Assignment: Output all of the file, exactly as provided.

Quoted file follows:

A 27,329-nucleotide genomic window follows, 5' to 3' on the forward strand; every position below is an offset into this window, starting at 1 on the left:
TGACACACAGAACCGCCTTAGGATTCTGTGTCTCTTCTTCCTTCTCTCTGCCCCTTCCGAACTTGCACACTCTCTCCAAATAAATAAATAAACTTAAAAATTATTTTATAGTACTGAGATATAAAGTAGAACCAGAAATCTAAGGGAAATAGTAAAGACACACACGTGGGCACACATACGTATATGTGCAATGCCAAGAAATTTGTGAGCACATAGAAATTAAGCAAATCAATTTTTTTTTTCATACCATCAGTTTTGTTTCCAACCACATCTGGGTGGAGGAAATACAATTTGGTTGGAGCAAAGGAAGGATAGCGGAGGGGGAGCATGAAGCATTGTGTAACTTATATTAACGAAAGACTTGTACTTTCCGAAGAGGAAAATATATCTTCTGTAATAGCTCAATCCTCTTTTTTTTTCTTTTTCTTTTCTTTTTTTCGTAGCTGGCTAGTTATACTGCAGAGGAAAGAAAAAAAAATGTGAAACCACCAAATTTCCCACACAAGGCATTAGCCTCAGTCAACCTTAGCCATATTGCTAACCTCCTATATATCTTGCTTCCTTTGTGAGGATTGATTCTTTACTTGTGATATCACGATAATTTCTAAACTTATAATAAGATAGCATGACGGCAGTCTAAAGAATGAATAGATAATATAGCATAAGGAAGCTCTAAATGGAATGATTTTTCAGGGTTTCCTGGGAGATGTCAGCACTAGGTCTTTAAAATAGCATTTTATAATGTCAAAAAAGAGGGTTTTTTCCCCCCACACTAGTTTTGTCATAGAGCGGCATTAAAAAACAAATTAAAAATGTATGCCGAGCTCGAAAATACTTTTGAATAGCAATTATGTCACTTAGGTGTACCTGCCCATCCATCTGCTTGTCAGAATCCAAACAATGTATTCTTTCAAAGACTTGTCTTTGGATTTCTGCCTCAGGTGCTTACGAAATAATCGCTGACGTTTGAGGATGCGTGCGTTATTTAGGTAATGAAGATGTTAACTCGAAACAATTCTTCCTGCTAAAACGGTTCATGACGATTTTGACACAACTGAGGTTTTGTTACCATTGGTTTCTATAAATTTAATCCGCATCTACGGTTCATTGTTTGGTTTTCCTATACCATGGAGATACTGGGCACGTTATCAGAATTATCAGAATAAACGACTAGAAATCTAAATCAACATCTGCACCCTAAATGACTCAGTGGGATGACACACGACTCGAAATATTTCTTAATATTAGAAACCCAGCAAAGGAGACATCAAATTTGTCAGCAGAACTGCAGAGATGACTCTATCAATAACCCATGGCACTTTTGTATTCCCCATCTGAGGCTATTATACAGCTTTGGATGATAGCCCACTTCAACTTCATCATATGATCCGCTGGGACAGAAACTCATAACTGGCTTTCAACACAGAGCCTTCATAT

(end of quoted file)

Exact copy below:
A 27,329-nucleotide genomic window follows, 5' to 3' on the forward strand; every position below is an offset into this window, starting at 1 on the left:
TGACACACAGAACCGCCTTAGGATTCTGTGTCTCTTCTTCCTTCTCTCTGCCCCTTCCGAACTTGCACACTCTCTCCAAATAAATAAATAAACTTAAAAATTATTTTATAGTACTGAGATATAAAGTAGAACCAGAAATCTAAGGGAAATAGTAAAGACACACACGTGGGCACACATACGTATATGTGCAATGCCAAGAAATTTGTGAGCACATAGAAATTAAGCAAATCAATTTTTTTTTTCATACCATCAGTTTTGTTTCCAACCACATCTGGGTGGAGGAAATACAATTTGGTTGGAGCAAAGGAAGGATAGCGGAGGGGGAGCATGAAGCATTGTGTAACTTATATTAACGAAAGACTTGTACTTTCCGAAGAGGAAAATATATCTTCTGTAATAGCTCAATCCTCTTTTTTTTTCTTTTTCTTTTCTTTTTTTCGTAGCTGGCTAGTTATACTGCAGAGGAAAGAAAAAAAAATGTGAAACCACCAAATTTCCCACACAAGGCATTAGCCTCAGTCAACCTTAGCCATATTGCTAACCTCCTATATATCTTGCTTCCTTTGTGAGGATTGATTCTTTACTTGTGATATCACGATAATTTCTAAACTTATAATAAGATAGCATGACGGCAGTCTAAAGAATGAATAGATAATATAGCATAAGGAAGCTCTAAATGGAATGATTTTTCAGGGTTTCCTGGGAGATGTCAGCACTAGGTCTTTAAAATAGCATTTTATAATGTCAAAAAAGAGGGTTTTTTCCCCCCACACTAGTTTTGTCATAGAGCGGCATTAAAAAACAAATTAAAAATGTATGCCGAGCTCGAAAATACTTTTGAATAGCAATTATGTCACTTAGGTGTACCTGCCCATCCATCTGCTTGTCAGAATCCAAACAATGTATTCTTTCAAAGACTTGTCTTTGGATTTCTGCCTCAGGTGCTTACGAAATAATCGCTGACGTTTGAGGATGCGTGCGTTATTTAGGTAATGAAGATGTTAACTCGAAACAATTCTTCCTGCTAAAACGGTTCATGACGATTTTGACACAACTGAGGTTTTGTTACCATTGGTTTCTATAAATTTAATCCGCATCTACGGTTCATTGTTTGGTTTTCCTATACCATGGAGATACTGGGCACGTTATCAGAATTATCAGAATAAACGACTAGAAATCTAAATCAACATCTGCACCCTAAATGACTCAGTGGGATGACACACGACTCGAAATATTTCTTAATATTAGAAACCCAGCAAAGGAGACATCAAATTTGTCAGCAGAACTGCAGAGATGACTCTATCAATAACCCATGGCACTTTTGTATTCCCCATCTGAGGCTATTATACAGCTTTGGATGATAGCCCACTTCAACTTCATCATATGATCCGCTGGGACAGAAACTCATAACTGGCTTTCAACACAGAGCCTTCATAT